HCF deploys ‘Australian first’ QR claims solution


Health insurer HCF has announced the launch of a new QR code-based digital membership card, enabling policyholders to make on-the-spot insurance claims using their smartphones.

The solution, jointly developed by HCF and HICAPS, the NAB-owned e-claims systems provider for the healthcare sector, has been touted by the pair as “mobile agnostic, contactless and user-friendly”.

Effectively functioning as a mobile wallet, the service is exclusively accessible via HICAPS’ recently released Trinity payments terminals.

According to NAB executive merchant services Mark Raymer, HICAPS has more than 20,600 Trinity terminals in market, with the payments company expected to fully transition its providers to the new terminals “over the next few months.”

HICAPS – which provides on-the-spot claims processing for all private health funds, as well as Medicare Easyclaim, WorkSafe Victoria claims, and the Insurance Commission of Western Australia – dominates Australia’s healthcare payments services market, currently in use by more than 94,000 health service providers.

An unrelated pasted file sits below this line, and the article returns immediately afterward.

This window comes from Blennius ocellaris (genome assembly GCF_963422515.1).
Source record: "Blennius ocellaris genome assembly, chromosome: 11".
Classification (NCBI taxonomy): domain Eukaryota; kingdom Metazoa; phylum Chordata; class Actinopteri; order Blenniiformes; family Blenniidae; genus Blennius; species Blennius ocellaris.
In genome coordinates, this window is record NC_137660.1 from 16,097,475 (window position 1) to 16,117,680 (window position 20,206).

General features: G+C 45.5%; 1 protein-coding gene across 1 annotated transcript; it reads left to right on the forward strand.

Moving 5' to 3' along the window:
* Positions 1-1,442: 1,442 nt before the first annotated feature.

The new claims service is accessible via HCF’s My Membership smartphone app, with app users prompted to download a unique, machine-scannable QR code. This generates what is effectively a digital version of HCF’s physical membership card, enabling members to make contactless, on-the-spot, claims when visiting a participating HICAPS health provider.

HCF chief information officer and chief transformation officer Nalini Prakash noted that “keeping the QR Code within the HCF app gives our members a better experience and allows them to seamlessly enjoy the other great member benefits and reward features and offers we provide.”

Raymer welcomed the QR code service as a “significant step forward” for the claims process “and one we believe will help markedly improve the overall claims and payments experience”.

He added: “Traditionally, Australian healthcare payment systems have been complex, which has led to substandard payment experiences for patients and difficulties for healthcare providers.”